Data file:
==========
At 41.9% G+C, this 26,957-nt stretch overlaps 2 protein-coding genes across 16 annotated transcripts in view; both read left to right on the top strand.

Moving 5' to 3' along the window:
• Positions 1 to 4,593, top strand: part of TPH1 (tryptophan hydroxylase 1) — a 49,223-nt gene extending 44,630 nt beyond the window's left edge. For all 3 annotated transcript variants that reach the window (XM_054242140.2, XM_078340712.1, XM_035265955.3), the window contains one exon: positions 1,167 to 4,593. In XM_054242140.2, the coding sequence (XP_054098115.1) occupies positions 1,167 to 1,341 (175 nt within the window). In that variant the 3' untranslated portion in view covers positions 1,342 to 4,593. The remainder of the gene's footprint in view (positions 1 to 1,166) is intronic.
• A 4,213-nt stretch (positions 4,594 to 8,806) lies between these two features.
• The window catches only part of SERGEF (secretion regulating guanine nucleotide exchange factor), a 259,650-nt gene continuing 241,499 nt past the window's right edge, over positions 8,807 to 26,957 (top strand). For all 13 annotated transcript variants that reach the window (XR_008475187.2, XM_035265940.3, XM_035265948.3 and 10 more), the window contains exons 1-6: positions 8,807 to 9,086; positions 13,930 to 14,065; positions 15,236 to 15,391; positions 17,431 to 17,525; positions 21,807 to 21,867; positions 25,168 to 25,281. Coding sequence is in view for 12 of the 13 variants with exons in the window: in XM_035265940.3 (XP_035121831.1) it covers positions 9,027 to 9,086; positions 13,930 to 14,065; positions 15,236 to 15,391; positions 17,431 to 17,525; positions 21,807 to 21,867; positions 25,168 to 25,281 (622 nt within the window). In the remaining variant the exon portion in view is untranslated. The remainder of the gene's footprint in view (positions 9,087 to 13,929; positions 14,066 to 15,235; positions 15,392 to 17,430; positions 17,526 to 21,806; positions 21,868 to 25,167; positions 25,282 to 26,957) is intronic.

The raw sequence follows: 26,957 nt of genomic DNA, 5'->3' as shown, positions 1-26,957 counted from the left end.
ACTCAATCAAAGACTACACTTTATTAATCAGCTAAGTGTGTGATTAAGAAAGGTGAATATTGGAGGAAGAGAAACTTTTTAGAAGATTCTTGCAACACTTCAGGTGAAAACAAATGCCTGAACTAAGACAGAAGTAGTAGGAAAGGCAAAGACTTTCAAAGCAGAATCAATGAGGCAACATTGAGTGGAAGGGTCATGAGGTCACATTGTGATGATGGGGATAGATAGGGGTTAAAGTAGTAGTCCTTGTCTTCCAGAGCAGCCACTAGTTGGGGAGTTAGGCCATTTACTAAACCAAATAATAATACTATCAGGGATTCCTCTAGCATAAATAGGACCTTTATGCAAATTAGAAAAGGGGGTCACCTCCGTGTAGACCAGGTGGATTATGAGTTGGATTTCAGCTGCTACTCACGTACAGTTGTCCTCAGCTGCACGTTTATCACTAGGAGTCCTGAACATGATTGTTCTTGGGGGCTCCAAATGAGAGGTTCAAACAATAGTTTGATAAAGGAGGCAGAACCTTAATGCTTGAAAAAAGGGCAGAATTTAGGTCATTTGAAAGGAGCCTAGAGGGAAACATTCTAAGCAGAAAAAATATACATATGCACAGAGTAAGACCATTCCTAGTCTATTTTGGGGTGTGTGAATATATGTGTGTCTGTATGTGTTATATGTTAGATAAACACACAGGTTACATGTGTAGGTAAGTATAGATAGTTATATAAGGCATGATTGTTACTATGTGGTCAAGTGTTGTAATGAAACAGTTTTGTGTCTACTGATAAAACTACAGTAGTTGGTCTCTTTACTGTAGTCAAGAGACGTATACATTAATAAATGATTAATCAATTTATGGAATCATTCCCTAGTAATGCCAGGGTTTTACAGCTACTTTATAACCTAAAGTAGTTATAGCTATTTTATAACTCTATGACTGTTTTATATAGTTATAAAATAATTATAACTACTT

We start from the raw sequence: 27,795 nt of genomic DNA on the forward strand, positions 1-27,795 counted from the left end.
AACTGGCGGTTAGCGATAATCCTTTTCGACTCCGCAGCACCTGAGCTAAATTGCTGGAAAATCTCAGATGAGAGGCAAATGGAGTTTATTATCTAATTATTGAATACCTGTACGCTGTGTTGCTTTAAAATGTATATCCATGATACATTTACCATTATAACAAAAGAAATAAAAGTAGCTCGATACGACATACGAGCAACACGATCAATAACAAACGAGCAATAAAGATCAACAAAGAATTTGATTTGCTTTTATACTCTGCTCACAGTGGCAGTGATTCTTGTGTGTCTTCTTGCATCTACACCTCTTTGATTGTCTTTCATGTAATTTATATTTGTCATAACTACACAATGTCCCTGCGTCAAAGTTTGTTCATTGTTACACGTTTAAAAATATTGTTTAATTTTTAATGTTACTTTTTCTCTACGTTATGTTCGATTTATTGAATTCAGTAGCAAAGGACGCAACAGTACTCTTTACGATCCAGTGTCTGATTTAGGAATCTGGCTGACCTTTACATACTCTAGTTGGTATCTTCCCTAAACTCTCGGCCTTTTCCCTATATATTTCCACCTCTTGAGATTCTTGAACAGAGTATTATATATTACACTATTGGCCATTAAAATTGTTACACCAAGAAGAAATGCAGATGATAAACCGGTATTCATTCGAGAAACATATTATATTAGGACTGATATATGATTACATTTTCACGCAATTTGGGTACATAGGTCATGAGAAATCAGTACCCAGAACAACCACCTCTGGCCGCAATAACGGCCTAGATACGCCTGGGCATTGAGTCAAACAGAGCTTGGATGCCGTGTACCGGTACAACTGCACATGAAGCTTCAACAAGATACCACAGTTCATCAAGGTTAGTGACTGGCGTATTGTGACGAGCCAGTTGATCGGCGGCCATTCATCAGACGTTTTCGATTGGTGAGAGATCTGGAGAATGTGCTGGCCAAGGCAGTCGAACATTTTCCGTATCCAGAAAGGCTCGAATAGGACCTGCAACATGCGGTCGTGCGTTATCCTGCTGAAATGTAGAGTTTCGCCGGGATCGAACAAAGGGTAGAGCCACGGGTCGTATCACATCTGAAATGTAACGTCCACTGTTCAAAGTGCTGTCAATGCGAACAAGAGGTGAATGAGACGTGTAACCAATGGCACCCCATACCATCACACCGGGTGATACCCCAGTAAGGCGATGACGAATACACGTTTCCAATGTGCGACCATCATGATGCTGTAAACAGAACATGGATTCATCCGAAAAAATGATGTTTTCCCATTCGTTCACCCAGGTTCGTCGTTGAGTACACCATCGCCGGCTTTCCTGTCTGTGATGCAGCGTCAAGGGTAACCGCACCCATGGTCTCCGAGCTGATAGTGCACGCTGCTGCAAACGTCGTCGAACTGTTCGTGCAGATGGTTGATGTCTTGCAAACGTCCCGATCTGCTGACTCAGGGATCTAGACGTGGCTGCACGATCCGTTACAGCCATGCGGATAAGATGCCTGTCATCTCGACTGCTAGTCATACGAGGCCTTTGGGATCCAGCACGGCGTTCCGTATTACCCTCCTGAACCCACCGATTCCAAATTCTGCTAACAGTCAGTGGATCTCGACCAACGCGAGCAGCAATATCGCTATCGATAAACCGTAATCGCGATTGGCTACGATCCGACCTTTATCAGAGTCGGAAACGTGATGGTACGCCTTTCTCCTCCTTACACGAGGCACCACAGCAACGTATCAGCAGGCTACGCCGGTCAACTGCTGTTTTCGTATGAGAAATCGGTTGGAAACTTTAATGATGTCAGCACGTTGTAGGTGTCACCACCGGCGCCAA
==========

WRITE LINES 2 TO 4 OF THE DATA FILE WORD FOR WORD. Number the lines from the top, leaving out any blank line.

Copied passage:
Moving 5' to 3' along the window:
• Positions 1 to 4,593, top strand: part of TPH1 (tryptophan hydroxylase 1) — a 49,223-nt gene extending 44,630 nt beyond the window's left edge. For all 3 annotated transcript variants that reach the window (XM_054242140.2, XM_078340712.1, XM_035265955.3), the window contains one exon: positions 1,167 to 4,593. In XM_054242140.2, the coding sequence (XP_054098115.1) occupies positions 1,167 to 1,341 (175 nt within the window). In that variant the 3' untranslated portion in view covers positions 1,342 to 4,593. The remainder of the gene's footprint in view (positions 1 to 1,166) is intronic.
• A 4,213-nt stretch (positions 4,594 to 8,806) lies between these two features.